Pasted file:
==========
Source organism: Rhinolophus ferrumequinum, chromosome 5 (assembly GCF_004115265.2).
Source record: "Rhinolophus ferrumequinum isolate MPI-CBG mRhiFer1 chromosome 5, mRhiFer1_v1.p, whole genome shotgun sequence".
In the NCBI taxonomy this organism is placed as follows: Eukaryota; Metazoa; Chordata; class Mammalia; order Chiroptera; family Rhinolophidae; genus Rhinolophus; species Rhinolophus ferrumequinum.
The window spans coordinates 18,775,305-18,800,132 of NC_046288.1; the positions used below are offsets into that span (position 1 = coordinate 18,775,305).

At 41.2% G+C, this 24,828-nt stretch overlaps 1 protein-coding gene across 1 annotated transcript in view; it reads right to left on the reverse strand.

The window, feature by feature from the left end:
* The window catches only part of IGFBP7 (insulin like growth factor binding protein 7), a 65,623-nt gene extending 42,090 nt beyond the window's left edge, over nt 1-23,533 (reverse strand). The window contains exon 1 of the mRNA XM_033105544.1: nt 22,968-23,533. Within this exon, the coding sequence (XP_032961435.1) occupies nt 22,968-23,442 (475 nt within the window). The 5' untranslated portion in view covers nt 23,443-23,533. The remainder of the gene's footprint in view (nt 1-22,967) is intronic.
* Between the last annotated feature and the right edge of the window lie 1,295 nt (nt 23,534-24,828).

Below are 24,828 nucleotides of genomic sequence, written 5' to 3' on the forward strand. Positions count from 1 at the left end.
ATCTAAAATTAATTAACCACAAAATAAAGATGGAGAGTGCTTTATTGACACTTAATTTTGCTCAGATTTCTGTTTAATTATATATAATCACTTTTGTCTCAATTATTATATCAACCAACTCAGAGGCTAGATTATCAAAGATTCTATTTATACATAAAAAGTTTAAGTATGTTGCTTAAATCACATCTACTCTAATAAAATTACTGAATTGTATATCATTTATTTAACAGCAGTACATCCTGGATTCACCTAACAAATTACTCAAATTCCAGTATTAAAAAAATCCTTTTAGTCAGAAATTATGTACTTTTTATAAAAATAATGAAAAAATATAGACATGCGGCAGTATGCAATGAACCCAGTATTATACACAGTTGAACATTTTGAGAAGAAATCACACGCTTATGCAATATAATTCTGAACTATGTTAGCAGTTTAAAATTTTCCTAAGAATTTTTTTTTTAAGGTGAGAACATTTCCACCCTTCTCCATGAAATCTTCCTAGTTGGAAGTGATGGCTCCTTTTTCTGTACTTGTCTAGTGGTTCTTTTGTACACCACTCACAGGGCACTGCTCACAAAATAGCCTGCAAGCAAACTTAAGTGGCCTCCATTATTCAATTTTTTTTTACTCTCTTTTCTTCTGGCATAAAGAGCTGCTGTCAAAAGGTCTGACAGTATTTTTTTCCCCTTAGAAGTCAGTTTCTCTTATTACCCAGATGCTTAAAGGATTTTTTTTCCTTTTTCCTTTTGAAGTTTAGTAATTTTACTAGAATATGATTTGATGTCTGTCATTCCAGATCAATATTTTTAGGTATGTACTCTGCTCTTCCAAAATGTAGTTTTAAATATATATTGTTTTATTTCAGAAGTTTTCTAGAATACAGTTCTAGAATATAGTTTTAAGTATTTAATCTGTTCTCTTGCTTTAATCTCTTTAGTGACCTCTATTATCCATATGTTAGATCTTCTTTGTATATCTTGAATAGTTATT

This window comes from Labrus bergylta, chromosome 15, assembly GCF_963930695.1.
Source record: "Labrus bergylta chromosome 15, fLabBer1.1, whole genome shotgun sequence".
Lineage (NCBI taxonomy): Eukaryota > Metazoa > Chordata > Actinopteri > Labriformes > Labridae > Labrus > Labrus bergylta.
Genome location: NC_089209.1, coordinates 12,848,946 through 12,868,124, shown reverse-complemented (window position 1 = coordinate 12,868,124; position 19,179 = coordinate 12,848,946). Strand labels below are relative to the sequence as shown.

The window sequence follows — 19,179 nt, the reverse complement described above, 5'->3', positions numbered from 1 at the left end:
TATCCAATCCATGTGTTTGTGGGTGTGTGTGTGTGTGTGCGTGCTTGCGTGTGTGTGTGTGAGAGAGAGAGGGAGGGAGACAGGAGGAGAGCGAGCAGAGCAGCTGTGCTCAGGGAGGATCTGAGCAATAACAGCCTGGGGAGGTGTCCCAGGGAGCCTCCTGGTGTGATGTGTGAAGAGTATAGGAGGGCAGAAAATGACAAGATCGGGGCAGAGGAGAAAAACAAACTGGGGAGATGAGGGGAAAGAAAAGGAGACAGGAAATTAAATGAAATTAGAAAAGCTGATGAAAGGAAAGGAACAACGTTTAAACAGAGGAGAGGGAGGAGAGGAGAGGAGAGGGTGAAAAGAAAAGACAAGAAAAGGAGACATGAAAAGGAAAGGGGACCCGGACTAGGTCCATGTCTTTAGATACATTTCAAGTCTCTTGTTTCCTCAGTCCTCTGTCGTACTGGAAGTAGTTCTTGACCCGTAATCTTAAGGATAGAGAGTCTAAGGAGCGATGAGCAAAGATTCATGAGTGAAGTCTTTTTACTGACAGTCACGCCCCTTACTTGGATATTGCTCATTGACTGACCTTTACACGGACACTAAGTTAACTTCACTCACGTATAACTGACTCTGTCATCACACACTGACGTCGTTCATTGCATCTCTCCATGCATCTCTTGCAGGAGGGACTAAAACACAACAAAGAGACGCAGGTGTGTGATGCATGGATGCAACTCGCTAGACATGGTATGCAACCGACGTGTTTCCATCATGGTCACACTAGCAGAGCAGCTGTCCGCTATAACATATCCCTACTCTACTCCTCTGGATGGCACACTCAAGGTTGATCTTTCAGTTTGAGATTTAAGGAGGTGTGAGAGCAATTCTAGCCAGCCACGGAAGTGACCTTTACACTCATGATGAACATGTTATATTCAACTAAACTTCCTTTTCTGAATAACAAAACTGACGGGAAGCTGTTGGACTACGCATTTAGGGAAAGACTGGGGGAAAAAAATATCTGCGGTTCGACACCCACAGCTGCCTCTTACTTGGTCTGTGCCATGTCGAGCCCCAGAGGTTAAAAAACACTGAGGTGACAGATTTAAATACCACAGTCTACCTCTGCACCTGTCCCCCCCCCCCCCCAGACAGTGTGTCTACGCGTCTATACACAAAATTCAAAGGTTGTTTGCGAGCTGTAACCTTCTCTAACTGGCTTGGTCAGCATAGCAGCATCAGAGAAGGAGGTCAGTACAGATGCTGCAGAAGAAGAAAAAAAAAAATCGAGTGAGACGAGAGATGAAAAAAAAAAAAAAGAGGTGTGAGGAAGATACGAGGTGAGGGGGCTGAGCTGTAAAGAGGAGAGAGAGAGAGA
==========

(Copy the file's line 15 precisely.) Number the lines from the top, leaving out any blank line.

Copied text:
The window sequence follows — 19,179 nt, the reverse complement described above, 5'->3', positions numbered from 1 at the left end: